Friday, January 30, 2015

Greece's Political Chimera

by Nikos Konstandaras

New York Times

January 30, 2015

In the past few weeks, as the radical leftist party Syriza barreled toward victory in Greece’s early national elections, it became a symbol both inside and outside the country: Everyone seemed to see what they wanted in the formerly marginal party that promised to reject the international bailout agreement that has kept Greece on life support for nearly five years.

For a growing number of Greeks, exhausted and desperate after six years of recession and insecurity, Syriza’s anti-austerity platform was seen as a promise of salvation and an effort to reclaim the country’s sovereignty; others saw the impending clash with Greece’s European Union partners as a deadly threat to an economy that was just beginning to show signs of growth.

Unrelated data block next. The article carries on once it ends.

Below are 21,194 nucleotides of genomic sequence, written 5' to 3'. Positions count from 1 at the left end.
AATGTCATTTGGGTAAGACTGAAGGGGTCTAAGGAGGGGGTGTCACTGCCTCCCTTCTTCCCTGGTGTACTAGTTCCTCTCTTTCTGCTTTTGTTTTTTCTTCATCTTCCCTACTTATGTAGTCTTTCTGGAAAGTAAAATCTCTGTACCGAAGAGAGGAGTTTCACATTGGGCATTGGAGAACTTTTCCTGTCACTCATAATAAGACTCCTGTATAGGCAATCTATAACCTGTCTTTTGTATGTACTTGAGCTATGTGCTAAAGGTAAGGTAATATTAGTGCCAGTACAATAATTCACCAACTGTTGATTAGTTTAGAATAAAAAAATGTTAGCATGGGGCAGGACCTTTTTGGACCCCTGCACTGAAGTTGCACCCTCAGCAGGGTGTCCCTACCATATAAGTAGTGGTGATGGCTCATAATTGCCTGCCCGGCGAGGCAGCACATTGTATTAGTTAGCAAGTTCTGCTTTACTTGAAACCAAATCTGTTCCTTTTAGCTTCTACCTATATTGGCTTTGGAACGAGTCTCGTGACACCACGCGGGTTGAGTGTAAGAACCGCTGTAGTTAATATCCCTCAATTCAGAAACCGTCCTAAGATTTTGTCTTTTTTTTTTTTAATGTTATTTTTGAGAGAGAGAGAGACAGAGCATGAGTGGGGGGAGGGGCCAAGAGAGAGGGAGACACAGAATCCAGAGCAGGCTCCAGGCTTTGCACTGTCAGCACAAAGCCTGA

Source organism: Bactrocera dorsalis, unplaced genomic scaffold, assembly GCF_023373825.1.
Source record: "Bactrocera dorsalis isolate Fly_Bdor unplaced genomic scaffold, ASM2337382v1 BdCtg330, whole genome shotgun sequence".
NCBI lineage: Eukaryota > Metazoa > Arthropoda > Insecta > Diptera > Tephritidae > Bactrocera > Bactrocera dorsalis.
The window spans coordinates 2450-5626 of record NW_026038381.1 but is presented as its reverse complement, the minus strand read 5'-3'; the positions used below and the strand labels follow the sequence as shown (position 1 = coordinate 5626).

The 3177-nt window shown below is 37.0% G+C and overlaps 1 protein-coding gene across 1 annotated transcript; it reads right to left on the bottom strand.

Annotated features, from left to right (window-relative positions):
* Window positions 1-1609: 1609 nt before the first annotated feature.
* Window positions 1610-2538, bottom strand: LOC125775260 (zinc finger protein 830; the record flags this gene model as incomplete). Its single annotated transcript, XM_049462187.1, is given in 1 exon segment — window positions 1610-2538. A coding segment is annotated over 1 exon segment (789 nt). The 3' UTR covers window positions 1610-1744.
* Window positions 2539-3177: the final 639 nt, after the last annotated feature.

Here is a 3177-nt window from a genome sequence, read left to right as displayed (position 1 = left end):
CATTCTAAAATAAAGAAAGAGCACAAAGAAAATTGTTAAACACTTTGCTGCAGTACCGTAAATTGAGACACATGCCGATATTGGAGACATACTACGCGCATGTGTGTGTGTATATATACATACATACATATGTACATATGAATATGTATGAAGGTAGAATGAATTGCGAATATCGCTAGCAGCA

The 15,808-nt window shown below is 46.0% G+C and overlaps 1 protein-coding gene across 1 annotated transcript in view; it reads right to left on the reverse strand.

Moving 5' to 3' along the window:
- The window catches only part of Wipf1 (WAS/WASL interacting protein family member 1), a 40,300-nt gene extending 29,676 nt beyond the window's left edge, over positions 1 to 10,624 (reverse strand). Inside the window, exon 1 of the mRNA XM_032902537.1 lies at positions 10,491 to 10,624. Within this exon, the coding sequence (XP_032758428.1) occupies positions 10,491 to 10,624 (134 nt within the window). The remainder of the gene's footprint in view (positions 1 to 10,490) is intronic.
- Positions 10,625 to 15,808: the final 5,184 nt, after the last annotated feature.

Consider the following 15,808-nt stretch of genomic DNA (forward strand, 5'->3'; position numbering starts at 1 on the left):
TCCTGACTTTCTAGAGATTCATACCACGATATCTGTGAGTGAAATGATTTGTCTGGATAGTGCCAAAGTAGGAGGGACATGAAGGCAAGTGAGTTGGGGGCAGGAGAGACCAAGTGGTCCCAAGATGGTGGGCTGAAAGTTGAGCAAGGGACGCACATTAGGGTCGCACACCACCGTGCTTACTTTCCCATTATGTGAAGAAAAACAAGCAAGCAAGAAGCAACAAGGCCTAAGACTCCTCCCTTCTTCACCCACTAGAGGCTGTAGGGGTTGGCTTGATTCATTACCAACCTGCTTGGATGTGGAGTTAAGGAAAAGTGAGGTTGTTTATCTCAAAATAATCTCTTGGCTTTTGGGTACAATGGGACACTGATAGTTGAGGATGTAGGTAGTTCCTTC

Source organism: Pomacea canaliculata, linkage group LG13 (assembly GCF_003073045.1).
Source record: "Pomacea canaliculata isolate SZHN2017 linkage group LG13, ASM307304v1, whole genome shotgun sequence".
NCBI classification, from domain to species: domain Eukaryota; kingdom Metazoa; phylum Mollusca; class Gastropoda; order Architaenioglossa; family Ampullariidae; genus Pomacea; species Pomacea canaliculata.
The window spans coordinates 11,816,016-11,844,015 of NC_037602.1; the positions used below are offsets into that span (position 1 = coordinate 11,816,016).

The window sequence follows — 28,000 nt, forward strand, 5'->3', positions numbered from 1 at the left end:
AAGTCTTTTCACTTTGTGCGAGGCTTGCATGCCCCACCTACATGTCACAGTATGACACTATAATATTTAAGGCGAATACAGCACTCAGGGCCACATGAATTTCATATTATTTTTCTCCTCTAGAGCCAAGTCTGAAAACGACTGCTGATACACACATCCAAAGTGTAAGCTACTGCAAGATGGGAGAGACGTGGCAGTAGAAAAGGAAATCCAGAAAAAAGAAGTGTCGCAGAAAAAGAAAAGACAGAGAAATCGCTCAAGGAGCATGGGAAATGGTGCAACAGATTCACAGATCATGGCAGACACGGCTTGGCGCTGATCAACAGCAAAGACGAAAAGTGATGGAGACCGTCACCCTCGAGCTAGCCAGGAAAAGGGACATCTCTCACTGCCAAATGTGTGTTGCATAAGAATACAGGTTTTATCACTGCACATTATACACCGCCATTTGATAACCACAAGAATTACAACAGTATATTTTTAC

Many foreign observers, on the left and the right, saw Syriza’s rise as a rebellion against austerity and the economic and political orthodoxy of the European Union, a revolt that could spread to other debtor nations. European Union governments, which had lent Greece money (along with the European Central Bank and the International Monetary Fund), worried that their taxpayers would foot the bill for Greece’s voters and that this would inspire populist revolts in other countries.


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